|Publication number||US6522791 B2|
|Application number||US 09/767,967|
|Publication date||Feb 18, 2003|
|Filing date||Jan 23, 2001|
|Priority date||Jan 23, 2001|
|Also published as||US20020097452|
|Publication number||09767967, 767967, US 6522791 B2, US 6522791B2, US-B2-6522791, US6522791 B2, US6522791B2|
|Original Assignee||Xerox Corporation|
|Export Citation||BiBTeX, EndNote, RefMan|
|Patent Citations (13), Referenced by (56), Classifications (14), Legal Events (6)|
|External Links: USPTO, USPTO Assignment, Espacenet|
The present invention generally relates to a digital scanner for scanning images. More specifically, the present invention is directed to a method and apparatus for accurately scanning documents and for processing digital data to provide digital images stored in memory, which can be retrieved for printing on support material or for displaying on a display screen. The system of the present invention analyzes the scanned image data and recommends settings to improve the image quality.
In a conventional digital scanner, a light source is used to illuminate a document to be scanned. The conventional digital scanner also includes a platen glass upon which the document rests and a platen cover. The light emmitted by the light source illuminates the document and is reflected off and imaged by an optical system or lens system towards either a CCD sensor array or full width array, which converts the reflected light into electrical signals. An image processing circuit electronically registers the image, and converts the electrical signals into digital image data for use by an image output terminal, network citizen, or memory device.
A printer or other digital imaging system is typically coupled to a digital scanner for scanning an original image (e.g. document) and employs an initial step of charging a photoconductive member (photoreceptor) to a substantially uniform potential. The charged surface of the photoconductive member is exposed to a light image of the original document to selectively dissipate the charge in selected areas irradiated by the light image. This procedure records an electrostatic latent image on the photoconductive member corresponding to the informational areas contained within the original document being reproduced. The latent image is then developed by bringing a developer including toner particles into contact with the latent image. The toner particles are attracted to the latent image, forming a toner image on the photoconductive member, which is subsequently transferred to a copy sheet. The copy sheet with the toner image is then advanced to a fusing station for permanently affixing the toner image to the copy sheet.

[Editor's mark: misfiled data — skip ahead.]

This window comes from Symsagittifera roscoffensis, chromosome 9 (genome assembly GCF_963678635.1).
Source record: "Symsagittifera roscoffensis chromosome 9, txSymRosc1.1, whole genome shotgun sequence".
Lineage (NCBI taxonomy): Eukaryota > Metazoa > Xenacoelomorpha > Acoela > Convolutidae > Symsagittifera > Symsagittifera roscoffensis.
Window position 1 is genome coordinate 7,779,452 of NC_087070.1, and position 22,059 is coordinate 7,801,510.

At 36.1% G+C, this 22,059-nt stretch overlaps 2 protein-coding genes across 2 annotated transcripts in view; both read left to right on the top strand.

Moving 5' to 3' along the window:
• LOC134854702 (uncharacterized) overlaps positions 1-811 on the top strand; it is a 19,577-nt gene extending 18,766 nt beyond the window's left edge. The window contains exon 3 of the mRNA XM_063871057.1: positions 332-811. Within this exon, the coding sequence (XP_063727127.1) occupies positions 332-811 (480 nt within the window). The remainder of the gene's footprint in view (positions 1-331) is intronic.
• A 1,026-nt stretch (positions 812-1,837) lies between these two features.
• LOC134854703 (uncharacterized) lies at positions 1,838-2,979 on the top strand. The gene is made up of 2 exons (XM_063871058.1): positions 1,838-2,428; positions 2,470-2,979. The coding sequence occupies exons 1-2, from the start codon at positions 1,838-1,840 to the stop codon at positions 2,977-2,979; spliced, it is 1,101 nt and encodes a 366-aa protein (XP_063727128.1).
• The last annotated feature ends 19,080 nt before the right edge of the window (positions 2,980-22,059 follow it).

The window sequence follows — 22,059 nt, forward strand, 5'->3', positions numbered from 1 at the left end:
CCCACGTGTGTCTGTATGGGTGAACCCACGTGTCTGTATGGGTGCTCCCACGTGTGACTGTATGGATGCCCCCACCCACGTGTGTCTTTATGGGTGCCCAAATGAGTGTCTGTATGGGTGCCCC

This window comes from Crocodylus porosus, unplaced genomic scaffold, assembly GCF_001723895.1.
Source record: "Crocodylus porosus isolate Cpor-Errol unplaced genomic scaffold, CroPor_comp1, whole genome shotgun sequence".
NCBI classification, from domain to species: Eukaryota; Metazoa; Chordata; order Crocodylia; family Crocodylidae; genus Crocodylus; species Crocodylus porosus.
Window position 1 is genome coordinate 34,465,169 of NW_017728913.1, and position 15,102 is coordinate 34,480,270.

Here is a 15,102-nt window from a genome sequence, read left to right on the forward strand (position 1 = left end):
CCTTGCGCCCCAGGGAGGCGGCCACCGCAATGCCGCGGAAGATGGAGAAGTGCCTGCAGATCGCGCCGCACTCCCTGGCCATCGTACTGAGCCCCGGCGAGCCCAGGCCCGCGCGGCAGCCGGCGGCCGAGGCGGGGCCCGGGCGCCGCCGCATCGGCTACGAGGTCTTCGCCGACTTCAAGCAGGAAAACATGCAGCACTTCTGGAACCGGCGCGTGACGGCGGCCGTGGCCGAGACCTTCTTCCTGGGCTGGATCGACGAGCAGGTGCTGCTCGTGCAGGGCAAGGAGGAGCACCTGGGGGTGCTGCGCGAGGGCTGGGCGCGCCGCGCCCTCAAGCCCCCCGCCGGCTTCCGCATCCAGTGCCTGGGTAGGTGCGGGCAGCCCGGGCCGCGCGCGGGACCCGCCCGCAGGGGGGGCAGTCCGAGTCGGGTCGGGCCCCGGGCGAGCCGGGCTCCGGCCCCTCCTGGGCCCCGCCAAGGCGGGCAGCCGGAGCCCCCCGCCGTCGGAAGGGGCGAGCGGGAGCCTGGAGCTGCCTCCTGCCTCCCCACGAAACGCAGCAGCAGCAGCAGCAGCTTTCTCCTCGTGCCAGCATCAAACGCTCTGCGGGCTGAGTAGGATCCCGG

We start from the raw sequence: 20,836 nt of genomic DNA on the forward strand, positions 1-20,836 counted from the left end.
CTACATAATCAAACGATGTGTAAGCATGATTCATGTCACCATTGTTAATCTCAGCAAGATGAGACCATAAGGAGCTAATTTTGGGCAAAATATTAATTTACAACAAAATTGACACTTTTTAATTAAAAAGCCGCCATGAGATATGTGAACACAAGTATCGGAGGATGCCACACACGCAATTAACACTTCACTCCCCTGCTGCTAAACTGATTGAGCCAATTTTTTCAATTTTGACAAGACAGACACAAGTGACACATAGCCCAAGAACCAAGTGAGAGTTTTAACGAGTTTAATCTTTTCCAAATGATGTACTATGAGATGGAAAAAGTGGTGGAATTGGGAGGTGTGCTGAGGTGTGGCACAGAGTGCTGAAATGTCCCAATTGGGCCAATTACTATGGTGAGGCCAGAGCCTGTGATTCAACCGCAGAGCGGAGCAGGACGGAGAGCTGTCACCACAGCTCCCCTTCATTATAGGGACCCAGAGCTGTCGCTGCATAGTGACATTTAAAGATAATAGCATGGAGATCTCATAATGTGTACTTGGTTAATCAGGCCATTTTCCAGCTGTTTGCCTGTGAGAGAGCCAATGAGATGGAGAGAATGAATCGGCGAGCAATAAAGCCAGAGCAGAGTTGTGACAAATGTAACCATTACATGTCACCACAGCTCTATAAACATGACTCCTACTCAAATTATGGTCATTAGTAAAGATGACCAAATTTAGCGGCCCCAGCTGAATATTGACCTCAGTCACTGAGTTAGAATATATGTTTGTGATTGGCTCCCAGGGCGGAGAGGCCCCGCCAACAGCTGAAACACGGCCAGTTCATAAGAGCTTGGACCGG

There is a need to provide digital scanners to satisfy a wide variety of requirements based on customer environments (production equipment, office equipment, and home equipment). The traditional approach was to provide different versions of software for different customer environments to satisfy the customers' various requirements. For example, in a production environment, image quality is considered very important and the operators (users) try to reproduce their pictorials as true to the original as possible. In this type of operating environment, the user interface might provide a magazine mode with weak background suppression and the tonal reproduction curve (TRC) would be a one-to-one TRC. In an office environment, the users frequently copy originals, which were printed by a laser printer. Therefore, these users are more concerned about the second side showing through the paper, background suppression and text quality. Therefore, a higher contrast TRC is used. Although prior art scanners can save manually inputted default settings, there is a need for a dynamic user interface to adjust the image parameters of the digital scanner to meet various customer requirements.